Baccalaureate Service Held for Fuller’s Upcoming Graduates

Service of worship and commitment with a sermon from Dr. Sherwood Lingenfelter

Dr. Sherwood Lingenfelter addresses students during his Baccalaureate address

Fuller Seminary's graduating class of 2013 was honored on June 5 at a special Baccalaureate service held at the First Congregational Church of Pasadena.

Faculty and graduating students in full regalia filed into the church's sanctuary to celebrate the class of 2013. Provost Emeritus and Professor of Anthropology Sherwood Lingenfelter, preached a powerful sermon on "The Risk of Following Jesus" based on scripture from Psalm 84 and Matthew 26.

He explained that his sermon is based on reflections taken from his meditations on the gospel of Matthew on what it means to follow Jesus, and his 50th class reunion at Wheaton College. What he took away from those two things, he said, is that following Jesus is a "risk-filled, anxiety-producing journey."

Many of his classmates at the reunion, Lingenfelter said, had gone through serious testing and some had lost their zeal for the Lord. He wondered aloud how Fuller's graduating class might fare in 20, 30 or 40 years.

"Could you say our soul yearns and even faints for the Lord's glory?" Lingenfelter asked. He acknowledged that even now might be a moment of anxiety as students wonder where God is leading and what it means for their lives. "No one can predict where Jesus will take us or what he might say on the way or where the journey will end," he said.

Lingenfelter then turned to the scripture from Matthew, which details the days and moments before Jesus' arrest in the Garden of Gethsemane. He pointed out that there are three areas of tension that the disciples experienced that are pertinent to the graduating class and followers of Jesus today: conflicting priorities, deception of hungers, and denial of vulnerability.

In the story of the woman with the alabaster jar, Jesus defends the woman from disciples, who were more concerned with finances than his suffering. Lingenfelter noted that these conflicts of priority can also occur in the church, which can lead to accusations, harsh words, and broken relationships. He emphasized that Jesus' priorities may be different from that of his followers.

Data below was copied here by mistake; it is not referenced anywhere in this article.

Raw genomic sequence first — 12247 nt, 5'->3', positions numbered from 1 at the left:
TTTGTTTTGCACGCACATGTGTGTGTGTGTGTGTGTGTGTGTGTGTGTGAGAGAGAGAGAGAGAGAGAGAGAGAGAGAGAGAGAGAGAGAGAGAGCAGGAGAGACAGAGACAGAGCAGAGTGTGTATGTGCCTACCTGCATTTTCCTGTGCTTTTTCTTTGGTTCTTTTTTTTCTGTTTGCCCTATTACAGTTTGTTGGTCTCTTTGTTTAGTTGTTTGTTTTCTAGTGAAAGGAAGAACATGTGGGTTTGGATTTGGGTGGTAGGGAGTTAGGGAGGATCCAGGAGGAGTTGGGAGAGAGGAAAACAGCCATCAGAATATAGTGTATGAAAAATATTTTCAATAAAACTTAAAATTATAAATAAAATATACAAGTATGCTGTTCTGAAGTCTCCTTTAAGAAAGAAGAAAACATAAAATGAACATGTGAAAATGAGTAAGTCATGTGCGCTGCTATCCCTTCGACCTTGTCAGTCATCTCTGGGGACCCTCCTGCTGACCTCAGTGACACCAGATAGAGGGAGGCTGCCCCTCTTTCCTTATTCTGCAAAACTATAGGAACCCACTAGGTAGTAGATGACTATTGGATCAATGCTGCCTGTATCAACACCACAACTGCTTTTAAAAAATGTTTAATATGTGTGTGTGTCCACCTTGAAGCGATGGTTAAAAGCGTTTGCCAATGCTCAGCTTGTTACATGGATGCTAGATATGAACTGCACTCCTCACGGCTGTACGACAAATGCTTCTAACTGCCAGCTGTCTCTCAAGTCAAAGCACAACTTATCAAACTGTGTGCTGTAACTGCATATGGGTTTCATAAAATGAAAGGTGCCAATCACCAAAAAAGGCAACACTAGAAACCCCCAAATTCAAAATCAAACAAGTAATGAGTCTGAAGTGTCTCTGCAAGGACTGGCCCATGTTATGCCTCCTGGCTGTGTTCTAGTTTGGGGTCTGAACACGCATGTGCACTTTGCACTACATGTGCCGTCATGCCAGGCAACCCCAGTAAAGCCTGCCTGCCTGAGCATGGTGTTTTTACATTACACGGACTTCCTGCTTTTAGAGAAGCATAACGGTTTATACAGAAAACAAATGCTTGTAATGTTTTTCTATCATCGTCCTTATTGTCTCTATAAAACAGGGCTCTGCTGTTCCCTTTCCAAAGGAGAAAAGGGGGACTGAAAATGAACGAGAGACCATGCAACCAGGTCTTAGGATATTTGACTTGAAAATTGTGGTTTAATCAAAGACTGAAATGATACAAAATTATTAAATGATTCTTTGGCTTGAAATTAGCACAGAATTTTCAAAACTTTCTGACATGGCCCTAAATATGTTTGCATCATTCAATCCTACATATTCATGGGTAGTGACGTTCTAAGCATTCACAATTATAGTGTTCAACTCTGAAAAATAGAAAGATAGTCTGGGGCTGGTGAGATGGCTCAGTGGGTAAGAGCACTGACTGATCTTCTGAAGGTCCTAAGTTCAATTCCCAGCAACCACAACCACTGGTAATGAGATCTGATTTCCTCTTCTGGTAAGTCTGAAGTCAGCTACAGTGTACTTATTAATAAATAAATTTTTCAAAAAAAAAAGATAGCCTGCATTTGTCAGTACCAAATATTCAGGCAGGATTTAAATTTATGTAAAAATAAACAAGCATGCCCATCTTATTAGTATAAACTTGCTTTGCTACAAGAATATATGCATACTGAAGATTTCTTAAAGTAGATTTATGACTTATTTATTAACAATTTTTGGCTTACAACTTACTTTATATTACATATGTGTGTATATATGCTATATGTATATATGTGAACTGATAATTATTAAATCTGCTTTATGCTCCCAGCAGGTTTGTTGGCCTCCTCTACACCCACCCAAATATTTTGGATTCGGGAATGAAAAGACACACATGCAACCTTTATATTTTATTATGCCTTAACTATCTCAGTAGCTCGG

Next he looked to the story of Judas' betrayal of Jesus in accepting a few pieces of silver instead of life with Christ. Lingenfelter said that often people trade the glory of God for lesser things because they feel that God has not lived up to his end of the bargain, their hungers have not been satisfied.

"It's not about what expectations do we have from Jesus, but how will we respond when he disappoints us," he said. "How long can we drive on low fuel and wait for Jesus to make his will and purpose clear for us?"

This led to his third point: denial of vulnerability. Lingenfelter noted how his disciples were not able to see how vulnerable they were to challenges.

"At this time in my life, Jesus has not stopped leading me into places I do not want to go," Lingenfelter said. He shared a personal story of challenge, when he was called to do something he was very afraid to do. He noted that this is the most important lesson that he took from this text, that everyone is vulnerable.

Lingenfelter concluded with a message of great hope from verse 33 of Matthew 26, where Jesus tells his disciples, "But after I have risen, I will go ahead of you into Galilee." Throughout the book of Matthew, Jesus foretold of his death, but it was only on this fifth time in chapter 26 that he includes the line about him rising up and going ahead to meet them, Lingenfelter explained. He told students that with the hope that Jesus is risen and going ahead, one can't refuse to follow Jesus even when the journey looks difficult.

"Men and women, you have prepared at Fuller Theological Seminary for this commencement and now you're ready to leave Fuller and to follow Jesus on his mission to build the ministry of his local church," Lingenfelter said. "Like all the graduates who have gone before you, you will find conflicting priorities in that church. You will be tempted to judge and condemn others, and your hungers will not be satisfied."

But, he challenged students that in those moments of great fear and anxiety, "don't forget the last line."

"'After raised from the dead, I will go ahead to Galilee and meet you there.' This is the critical issue! Christ is risen!" he said. Though some may be scattered to satisfy their hungers and alleviate their fears, Lingenfelter said that the gospel assures that Christ will never abandon his body the church.

"So come with your precious alabaster jar and pour it out on his broken body," he said. "And when you do this, you will discover he is risen indeed, and he will meet you there."

The Baccalaureate service concluded with the hymn "I Have Decided to Follow Jesus." A reception honoring the graduates was sponsored by Fuller's Office of Alumni and Church Relations.

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